In addition, it remains to be proven that the X-Philes would have much to gain from adopting an ethnographic approach. When wishing to contest what is common sense, does immersion within a micro-community offer a satisfactory answer? At best, if common, the sense could be dismissed as being common only to those of the small community. In other words, surveys have their merit, and should not be rejected out of hand. Anthropology should also be seen as “bigger” than ethnography, and actively reconceive of itself in these terms so that particular methods are not fetishized (in a way that I worry Kelty is doing). That way we can avoid problems such as speaking of an ethnography of the world-system which is, strictly speaking, so impossible that one wonders why such notions are even spoken. Likewise, when criticizing published ethnographies reviewers should avoid asking about where is the material on X, Y, and Z case studies from other parts of the world — that is not what ethnography does.

Where I do stand with Kelty is in his obvious excitement with ferment, with collaboration, with questioning, and with the rapprochement between disciplines. This will continue to the point that, probably in our lifetimes, we will have to make some hard but necessary decisions about de-disciplining the social sciences. To do that will require a more open meeting ground between the sciences and the humanities, not one over the other. In the meantime, I am all for philosophers covering the ground for themselves, asking their own questions, doing their own trials, and even reinventing the wheel if it serves the purpose of better understanding for themselves how wheels work. They can do this without being badgered by us.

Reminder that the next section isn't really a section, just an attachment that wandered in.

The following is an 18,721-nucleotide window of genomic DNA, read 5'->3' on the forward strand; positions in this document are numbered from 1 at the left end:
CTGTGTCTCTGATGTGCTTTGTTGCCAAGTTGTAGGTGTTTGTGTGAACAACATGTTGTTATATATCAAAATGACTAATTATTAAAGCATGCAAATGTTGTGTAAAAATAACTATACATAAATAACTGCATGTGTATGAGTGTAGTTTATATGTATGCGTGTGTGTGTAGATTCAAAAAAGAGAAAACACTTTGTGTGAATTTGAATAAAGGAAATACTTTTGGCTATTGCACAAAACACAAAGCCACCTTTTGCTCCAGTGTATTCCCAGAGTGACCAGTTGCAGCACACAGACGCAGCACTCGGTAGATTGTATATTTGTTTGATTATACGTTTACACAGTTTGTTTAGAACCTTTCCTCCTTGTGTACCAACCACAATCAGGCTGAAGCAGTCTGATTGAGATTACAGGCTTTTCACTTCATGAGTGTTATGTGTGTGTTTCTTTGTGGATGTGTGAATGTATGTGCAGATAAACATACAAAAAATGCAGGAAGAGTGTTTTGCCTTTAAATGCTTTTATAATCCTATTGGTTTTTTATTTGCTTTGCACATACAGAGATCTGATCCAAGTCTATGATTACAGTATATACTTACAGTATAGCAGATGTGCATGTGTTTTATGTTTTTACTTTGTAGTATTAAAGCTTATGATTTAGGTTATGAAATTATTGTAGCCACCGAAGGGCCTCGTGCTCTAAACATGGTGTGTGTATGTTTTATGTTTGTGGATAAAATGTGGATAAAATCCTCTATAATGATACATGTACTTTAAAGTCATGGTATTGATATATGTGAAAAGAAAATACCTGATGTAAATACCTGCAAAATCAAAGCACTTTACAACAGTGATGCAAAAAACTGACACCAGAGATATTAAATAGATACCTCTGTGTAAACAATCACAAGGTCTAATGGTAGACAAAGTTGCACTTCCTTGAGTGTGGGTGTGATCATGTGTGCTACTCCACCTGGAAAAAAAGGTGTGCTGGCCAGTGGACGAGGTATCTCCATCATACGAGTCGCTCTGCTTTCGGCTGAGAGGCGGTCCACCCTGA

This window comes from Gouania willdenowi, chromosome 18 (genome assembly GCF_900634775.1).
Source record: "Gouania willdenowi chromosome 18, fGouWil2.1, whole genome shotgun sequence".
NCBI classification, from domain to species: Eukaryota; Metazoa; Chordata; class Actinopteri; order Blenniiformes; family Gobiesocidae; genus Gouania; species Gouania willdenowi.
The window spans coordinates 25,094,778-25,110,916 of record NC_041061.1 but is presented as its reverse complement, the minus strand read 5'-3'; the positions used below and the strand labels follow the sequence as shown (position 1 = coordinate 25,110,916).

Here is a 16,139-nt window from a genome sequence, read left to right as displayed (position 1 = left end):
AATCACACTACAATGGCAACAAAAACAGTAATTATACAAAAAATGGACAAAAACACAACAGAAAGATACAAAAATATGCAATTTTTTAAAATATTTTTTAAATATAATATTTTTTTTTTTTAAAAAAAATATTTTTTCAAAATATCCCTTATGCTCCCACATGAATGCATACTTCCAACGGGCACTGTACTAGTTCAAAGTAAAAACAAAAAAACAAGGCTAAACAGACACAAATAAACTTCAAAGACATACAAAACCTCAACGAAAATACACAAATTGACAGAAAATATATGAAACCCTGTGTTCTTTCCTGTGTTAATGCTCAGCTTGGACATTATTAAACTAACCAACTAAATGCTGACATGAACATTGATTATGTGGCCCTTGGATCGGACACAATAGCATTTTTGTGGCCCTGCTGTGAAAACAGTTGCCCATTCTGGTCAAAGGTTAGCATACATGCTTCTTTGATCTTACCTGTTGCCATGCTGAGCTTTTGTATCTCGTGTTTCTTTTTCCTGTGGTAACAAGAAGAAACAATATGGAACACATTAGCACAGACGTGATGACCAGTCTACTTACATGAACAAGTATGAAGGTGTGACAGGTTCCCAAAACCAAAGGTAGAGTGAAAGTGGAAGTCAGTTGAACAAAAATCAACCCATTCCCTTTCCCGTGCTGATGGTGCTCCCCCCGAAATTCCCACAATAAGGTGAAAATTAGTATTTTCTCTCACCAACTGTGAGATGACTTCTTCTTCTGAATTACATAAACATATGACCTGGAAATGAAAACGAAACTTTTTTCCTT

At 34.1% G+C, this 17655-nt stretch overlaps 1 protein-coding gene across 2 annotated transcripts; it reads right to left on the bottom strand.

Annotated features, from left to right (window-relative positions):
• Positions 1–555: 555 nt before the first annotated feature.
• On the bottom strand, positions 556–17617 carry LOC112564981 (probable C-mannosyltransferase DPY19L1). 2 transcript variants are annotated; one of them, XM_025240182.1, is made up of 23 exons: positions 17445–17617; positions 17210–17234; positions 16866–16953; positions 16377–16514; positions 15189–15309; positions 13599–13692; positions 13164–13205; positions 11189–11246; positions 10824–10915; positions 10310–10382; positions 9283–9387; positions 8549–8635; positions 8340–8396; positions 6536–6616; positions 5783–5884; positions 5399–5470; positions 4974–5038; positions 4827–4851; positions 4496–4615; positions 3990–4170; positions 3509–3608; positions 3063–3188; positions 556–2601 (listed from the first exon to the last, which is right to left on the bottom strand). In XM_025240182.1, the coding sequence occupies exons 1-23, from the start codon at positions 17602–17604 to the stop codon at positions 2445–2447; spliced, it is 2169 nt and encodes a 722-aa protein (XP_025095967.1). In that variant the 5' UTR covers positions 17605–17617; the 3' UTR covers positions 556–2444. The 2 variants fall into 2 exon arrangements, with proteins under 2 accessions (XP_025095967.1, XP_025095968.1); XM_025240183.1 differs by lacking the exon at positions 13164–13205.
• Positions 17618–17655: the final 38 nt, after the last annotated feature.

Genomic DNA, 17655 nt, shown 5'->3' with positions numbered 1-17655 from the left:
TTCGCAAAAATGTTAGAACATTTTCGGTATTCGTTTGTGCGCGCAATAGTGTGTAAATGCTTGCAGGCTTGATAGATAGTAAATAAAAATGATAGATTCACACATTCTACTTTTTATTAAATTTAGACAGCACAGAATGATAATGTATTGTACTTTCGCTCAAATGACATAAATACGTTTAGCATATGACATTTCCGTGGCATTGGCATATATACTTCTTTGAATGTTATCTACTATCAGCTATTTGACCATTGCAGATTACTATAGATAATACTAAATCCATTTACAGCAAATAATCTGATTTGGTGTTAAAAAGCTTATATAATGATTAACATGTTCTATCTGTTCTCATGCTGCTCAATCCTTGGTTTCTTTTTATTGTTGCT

In the meantime, hats off to Kelty for doing such a great job at condensing key ideas of the X-Phi debates and in stimulating such interesting discussion on his post.